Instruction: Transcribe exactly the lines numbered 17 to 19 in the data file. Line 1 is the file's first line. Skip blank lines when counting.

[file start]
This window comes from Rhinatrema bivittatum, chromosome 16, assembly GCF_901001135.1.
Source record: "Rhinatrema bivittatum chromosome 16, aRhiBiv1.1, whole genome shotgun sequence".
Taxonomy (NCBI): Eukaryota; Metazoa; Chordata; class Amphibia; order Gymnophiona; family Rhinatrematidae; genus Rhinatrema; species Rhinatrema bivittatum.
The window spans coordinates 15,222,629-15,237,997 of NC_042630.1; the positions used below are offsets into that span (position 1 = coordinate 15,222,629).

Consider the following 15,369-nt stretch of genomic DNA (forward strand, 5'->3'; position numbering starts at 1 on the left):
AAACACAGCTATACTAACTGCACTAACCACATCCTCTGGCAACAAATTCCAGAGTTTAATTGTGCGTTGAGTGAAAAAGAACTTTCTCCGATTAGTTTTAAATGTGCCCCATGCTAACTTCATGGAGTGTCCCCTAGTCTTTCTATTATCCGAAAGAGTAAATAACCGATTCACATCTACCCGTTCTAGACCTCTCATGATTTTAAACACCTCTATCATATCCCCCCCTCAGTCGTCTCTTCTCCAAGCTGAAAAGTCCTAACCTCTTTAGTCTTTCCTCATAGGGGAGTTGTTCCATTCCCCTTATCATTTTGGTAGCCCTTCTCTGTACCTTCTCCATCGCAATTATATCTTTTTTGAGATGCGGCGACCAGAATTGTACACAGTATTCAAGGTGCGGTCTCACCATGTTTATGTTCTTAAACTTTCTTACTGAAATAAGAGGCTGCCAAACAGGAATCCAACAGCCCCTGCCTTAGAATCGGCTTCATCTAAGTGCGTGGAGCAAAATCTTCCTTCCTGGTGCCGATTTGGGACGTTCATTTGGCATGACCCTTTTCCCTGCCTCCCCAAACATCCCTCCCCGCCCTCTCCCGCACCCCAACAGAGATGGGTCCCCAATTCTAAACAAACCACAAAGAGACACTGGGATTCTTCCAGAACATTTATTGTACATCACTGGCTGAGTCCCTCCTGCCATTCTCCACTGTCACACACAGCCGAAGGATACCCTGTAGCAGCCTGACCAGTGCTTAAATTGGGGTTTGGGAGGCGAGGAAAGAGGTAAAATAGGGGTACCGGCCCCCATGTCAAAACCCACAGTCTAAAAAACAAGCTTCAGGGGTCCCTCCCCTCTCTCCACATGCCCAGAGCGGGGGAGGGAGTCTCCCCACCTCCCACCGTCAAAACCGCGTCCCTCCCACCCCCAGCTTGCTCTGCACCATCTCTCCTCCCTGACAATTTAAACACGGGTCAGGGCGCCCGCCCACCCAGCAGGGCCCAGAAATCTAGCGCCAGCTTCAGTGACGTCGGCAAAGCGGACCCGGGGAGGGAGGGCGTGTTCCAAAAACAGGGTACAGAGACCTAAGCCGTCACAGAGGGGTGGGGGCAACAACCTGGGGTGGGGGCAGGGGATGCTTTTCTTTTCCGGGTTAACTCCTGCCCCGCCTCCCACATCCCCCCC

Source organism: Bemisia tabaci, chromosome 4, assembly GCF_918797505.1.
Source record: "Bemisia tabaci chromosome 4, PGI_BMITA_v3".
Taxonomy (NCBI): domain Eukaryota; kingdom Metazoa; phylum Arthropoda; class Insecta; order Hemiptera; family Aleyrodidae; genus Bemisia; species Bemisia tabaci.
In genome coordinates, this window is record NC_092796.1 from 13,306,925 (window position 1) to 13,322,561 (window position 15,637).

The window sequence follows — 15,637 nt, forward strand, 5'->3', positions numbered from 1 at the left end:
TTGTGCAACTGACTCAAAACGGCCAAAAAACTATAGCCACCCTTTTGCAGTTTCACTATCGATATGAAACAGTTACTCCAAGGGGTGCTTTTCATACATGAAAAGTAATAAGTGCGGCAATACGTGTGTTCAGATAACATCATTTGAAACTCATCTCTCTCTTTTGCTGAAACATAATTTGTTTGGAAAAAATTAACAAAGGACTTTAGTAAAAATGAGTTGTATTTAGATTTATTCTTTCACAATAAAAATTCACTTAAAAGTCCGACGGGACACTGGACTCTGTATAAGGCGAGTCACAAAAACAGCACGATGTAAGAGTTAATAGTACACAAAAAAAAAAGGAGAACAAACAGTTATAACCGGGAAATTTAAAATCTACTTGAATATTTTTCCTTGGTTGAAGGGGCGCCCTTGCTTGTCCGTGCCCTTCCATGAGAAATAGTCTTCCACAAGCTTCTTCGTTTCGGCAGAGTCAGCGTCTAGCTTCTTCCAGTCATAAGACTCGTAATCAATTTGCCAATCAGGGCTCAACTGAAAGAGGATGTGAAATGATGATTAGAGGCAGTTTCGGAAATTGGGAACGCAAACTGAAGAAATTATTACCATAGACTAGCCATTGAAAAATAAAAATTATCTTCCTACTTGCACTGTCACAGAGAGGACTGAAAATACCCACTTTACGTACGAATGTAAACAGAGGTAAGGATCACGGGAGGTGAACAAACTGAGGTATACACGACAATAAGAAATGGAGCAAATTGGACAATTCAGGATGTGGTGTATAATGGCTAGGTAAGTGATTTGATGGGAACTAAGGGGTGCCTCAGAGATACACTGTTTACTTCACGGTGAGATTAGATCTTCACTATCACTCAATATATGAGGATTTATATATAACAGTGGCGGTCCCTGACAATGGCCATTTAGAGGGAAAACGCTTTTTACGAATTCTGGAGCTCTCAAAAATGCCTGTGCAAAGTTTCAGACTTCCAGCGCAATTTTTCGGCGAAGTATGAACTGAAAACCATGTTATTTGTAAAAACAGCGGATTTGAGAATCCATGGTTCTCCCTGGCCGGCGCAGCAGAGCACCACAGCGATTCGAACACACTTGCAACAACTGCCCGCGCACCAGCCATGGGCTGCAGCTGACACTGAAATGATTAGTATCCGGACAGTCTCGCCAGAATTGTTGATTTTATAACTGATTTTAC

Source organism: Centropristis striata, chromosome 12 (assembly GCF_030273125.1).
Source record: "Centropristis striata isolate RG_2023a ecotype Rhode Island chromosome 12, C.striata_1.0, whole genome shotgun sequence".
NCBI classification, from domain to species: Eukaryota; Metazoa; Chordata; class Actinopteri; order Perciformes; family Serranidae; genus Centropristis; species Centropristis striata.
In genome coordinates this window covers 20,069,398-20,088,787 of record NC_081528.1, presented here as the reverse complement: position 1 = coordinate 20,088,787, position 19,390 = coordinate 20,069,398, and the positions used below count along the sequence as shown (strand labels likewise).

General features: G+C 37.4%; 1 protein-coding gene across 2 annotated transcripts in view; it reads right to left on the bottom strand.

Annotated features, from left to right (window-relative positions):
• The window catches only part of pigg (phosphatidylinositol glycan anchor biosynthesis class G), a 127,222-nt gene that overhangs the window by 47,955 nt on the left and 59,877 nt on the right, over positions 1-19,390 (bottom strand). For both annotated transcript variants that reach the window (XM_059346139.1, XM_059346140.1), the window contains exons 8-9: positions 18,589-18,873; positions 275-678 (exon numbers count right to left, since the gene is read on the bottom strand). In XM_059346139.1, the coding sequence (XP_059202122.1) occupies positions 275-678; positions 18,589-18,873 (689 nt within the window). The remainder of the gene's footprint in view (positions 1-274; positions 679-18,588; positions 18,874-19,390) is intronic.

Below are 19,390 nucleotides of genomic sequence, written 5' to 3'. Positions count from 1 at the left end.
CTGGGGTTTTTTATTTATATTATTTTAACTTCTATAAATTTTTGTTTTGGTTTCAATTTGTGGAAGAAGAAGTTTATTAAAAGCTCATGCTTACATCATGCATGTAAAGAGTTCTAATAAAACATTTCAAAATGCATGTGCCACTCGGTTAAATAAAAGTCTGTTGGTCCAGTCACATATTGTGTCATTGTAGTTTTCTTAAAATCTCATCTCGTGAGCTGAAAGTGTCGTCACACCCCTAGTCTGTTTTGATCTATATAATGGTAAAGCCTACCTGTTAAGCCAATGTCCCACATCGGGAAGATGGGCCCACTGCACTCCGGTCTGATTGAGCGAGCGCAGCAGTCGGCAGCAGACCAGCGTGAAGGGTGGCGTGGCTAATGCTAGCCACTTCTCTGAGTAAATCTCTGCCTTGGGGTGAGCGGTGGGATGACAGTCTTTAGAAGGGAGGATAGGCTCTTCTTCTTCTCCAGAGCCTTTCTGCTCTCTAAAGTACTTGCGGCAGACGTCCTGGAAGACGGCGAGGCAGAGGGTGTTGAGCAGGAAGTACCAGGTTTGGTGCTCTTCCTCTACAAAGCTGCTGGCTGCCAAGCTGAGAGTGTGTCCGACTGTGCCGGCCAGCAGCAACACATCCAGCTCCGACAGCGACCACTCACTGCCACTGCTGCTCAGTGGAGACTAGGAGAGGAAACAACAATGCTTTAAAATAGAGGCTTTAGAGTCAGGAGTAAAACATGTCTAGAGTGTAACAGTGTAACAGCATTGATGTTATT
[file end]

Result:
General features: G+C 37.4%; 1 protein-coding gene across 2 annotated transcripts in view; it reads right to left on the bottom strand.

Annotated features, from left to right (window-relative positions):
• The window catches only part of pigg (phosphatidylinositol glycan anchor biosynthesis class G), a 127,222-nt gene that overhangs the window by 47,955 nt on the left and 59,877 nt on the right, over positions 1-19,390 (bottom strand). For both annotated transcript variants that reach the window (XM_059346139.1, XM_059346140.1), the window contains exons 8-9: positions 18,589-18,873; positions 275-678 (exon numbers count right to left, since the gene is read on the bottom strand). In XM_059346139.1, the coding sequence (XP_059202122.1) occupies positions 275-678; positions 18,589-18,873 (689 nt within the window). The remainder of the gene's footprint in view (positions 1-274; positions 679-18,588; positions 18,874-19,390) is intronic.